Virtual reality hits #LFW, River Island shoppers given access next
By Rachel Arthur

River Island unveiled a virtual reality film created with designer Jean-Pierre Braganza using Google Cardboard.

Feb 23, 2015
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Something innovative tied to fashion week was, for once, truly applicable to the everyday consumer at Somerset House today.

River Island unveiled a virtual reality film created with designer Jean-Pierre Braganza using Google Cardboard. This makeshift headset (created out of, you guessed it, cardboard) can essentially be built by anyone. All it then needs is a smartphone slotted into the front of it and an app downloaded to showcase the content.

For River Island shoppers from tomorrow, however, any item purchased from the Design Forum Jean-Pierre Braganza collaboration collection, will also arrive with a flat-packed version of Google Cardboard included, ready to build themselves.

As Mary McClenahan, marketing manager at the retailer told us during the press launch: “This was about making technology accessible to a wider market. It’s a bit of fun really, and fashion should be fun.”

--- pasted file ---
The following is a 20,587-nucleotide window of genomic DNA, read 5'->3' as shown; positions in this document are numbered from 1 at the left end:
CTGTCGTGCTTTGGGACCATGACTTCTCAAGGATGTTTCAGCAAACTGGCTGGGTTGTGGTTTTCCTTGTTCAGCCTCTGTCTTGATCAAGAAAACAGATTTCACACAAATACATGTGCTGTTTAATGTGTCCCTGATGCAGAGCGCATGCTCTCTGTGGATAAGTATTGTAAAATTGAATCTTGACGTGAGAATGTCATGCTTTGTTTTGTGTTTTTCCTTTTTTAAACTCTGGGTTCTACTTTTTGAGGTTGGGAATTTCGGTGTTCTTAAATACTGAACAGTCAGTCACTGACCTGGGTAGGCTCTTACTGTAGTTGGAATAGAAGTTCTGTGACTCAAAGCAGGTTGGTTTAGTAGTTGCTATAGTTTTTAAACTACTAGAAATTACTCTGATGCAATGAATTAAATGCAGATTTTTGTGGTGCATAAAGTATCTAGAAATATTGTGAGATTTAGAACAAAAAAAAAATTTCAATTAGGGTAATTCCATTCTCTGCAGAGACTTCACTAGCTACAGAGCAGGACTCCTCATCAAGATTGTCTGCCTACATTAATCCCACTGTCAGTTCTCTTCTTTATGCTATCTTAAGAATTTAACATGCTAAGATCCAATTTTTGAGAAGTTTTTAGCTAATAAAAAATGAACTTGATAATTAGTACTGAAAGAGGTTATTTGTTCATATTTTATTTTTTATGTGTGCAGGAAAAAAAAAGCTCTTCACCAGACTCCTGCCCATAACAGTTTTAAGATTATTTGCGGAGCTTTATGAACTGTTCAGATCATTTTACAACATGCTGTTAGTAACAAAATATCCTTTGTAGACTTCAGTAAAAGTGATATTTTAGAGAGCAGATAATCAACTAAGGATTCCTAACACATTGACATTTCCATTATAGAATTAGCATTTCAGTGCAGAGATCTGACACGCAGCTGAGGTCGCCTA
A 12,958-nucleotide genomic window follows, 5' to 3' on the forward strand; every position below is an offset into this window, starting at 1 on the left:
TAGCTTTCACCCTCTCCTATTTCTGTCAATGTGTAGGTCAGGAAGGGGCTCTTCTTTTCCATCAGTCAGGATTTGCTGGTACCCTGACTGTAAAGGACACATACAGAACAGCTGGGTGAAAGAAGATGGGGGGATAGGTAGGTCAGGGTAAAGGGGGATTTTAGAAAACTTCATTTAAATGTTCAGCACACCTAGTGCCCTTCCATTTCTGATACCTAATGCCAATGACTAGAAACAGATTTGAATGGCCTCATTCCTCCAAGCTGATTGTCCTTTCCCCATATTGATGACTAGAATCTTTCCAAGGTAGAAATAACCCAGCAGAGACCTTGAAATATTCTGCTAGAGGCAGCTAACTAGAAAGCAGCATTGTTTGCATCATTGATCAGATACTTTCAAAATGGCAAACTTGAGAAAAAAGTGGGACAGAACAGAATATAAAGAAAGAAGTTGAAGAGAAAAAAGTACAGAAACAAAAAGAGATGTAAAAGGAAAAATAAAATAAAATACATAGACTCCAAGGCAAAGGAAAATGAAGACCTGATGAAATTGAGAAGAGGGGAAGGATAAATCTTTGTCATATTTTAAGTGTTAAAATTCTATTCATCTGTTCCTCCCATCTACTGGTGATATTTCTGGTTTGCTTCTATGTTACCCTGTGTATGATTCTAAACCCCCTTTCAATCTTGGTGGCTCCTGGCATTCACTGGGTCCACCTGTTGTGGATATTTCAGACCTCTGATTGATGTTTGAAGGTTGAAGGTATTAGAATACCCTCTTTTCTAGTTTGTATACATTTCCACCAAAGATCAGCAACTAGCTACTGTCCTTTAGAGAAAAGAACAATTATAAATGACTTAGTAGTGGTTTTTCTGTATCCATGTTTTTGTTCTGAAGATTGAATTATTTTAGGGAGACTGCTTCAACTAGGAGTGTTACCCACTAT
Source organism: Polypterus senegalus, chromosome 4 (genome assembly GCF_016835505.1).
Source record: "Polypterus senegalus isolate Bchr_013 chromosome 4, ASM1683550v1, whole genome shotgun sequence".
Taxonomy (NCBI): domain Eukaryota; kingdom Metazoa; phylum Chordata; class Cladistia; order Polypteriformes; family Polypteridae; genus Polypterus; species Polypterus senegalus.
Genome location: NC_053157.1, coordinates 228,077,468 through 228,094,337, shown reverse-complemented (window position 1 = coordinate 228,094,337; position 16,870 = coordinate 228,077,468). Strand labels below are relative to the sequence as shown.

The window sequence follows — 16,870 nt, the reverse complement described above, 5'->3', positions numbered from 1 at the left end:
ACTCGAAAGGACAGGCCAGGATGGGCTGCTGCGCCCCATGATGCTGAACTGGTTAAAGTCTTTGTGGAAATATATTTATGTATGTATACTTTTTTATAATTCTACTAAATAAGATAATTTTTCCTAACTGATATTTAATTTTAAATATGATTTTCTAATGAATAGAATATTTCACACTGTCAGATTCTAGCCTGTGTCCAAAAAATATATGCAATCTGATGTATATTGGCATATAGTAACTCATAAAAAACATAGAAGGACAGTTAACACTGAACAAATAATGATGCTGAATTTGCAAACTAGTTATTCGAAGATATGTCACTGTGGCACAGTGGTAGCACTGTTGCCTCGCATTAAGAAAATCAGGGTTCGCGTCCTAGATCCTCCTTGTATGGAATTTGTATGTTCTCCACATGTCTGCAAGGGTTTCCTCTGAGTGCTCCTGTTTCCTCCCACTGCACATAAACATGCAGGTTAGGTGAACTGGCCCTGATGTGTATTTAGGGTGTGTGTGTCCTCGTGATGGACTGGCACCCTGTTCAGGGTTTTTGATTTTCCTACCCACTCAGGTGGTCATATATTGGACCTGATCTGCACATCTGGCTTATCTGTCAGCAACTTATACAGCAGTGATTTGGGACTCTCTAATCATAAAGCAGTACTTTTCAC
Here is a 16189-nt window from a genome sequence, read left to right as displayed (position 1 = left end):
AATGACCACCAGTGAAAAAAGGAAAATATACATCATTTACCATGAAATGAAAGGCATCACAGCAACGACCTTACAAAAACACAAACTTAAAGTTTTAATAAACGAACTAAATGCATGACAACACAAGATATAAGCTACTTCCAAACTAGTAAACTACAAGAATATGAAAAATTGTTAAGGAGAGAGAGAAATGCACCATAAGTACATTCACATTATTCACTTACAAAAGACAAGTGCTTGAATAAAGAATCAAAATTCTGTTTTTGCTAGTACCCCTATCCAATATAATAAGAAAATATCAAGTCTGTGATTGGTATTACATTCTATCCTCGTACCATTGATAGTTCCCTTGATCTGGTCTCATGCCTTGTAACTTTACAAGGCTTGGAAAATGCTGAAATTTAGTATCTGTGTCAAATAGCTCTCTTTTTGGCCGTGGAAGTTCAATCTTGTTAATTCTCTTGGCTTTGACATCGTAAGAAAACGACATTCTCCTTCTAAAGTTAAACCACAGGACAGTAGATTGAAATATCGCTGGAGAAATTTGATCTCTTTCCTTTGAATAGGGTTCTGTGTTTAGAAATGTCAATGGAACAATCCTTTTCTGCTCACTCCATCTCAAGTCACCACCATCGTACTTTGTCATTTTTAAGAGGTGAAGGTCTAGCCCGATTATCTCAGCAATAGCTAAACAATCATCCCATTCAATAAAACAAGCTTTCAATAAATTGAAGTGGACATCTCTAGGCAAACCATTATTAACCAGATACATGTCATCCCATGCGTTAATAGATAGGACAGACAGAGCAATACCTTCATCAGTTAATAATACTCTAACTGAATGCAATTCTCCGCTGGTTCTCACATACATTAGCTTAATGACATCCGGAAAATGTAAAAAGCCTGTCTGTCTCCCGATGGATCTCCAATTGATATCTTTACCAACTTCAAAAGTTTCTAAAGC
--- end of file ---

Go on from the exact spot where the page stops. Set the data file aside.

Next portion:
She said the aim was to test the boundaries of technology, but do so in a way that made sense for the “tech-savvy younger generation”. Downloading an app is no longer a barrier to content for consumers, making this sort of experience all the more relevant to them, she explained.

The content in question, sees the user able to direct a Kingfisher into a futuristic mechanical structure where a model wearing the new collection is to be found. Once she’s located, an augmented reality experience is also offered; providing a fluttering image of the Kingfisher atop of the user’s existing, real-world surroundings. They’re encouraged to snap an image (the Kingfisher hovering on a shoulder or over a glass, in our case) and then share it with their social following.

A Google representative said this was a very early version of what virtual reality is likely to become. The almost ‘analogue’ nature of Cardboard is, after all, a relatively primitive, albeit accessible, way to experience it. Over the next 12 months we’ll see significant inroads made into much more immersive and interactive experiences, he said, with the open-source setup of the technology making experimentation all the more possible.

VR in general is trending at fashion weeks so far this season, with Rebecca Minkoff and Tommy Hilfiger both having captured their A/W 15/16 shows in 360-degrees, ready for future release. With experiential marketing as the focus, there’s enormous opportunity for brands to make serious inroads with VR as a consumer engagement ploy up ahead.

Do check out our in-depth piece on VR on the WGSN subscriber site. And in the meantime, take a look below at both our pictures and a video from the Jean-Pierre Braganza experience.


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